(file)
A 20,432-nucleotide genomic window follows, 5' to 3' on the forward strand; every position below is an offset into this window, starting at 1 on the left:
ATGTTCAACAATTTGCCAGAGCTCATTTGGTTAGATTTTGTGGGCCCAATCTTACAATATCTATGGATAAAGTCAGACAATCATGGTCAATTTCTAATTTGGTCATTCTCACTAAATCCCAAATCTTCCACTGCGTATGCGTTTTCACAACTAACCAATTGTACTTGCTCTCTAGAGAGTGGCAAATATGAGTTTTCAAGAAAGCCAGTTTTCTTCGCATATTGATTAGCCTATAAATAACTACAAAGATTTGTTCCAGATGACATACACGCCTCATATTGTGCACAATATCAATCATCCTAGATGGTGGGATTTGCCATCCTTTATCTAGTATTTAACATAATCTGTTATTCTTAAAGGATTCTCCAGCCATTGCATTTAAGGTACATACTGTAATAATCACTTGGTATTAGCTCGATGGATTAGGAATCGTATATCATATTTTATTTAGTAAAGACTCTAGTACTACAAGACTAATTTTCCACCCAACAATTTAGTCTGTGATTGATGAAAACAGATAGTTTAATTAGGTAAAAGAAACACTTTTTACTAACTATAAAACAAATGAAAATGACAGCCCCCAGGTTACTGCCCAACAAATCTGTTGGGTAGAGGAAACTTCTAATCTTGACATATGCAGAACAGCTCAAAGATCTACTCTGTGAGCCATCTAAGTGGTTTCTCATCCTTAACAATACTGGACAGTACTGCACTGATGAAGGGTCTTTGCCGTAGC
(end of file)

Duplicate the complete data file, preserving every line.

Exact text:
A 20,432-nucleotide genomic window follows, 5' to 3' on the forward strand; every position below is an offset into this window, starting at 1 on the left:
ATGTTCAACAATTTGCCAGAGCTCATTTGGTTAGATTTTGTGGGCCCAATCTTACAATATCTATGGATAAAGTCAGACAATCATGGTCAATTTCTAATTTGGTCATTCTCACTAAATCCCAAATCTTCCACTGCGTATGCGTTTTCACAACTAACCAATTGTACTTGCTCTCTAGAGAGTGGCAAATATGAGTTTTCAAGAAAGCCAGTTTTCTTCGCATATTGATTAGCCTATAAATAACTACAAAGATTTGTTCCAGATGACATACACGCCTCATATTGTGCACAATATCAATCATCCTAGATGGTGGGATTTGCCATCCTTTATCTAGTATTTAACATAATCTGTTATTCTTAAAGGATTCTCCAGCCATTGCATTTAAGGTACATACTGTAATAATCACTTGGTATTAGCTCGATGGATTAGGAATCGTATATCATATTTTATTTAGTAAAGACTCTAGTACTACAAGACTAATTTTCCACCCAACAATTTAGTCTGTGATTGATGAAAACAGATAGTTTAATTAGGTAAAAGAAACACTTTTTACTAACTATAAAACAAATGAAAATGACAGCCCCCAGGTTACTGCCCAACAAATCTGTTGGGTAGAGGAAACTTCTAATCTTGACATATGCAGAACAGCTCAAAGATCTACTCTGTGAGCCATCTAAGTGGTTTCTCATCCTTAACAATACTGGACAGTACTGCACTGATGAAGGGTCTTTGCCGTAGC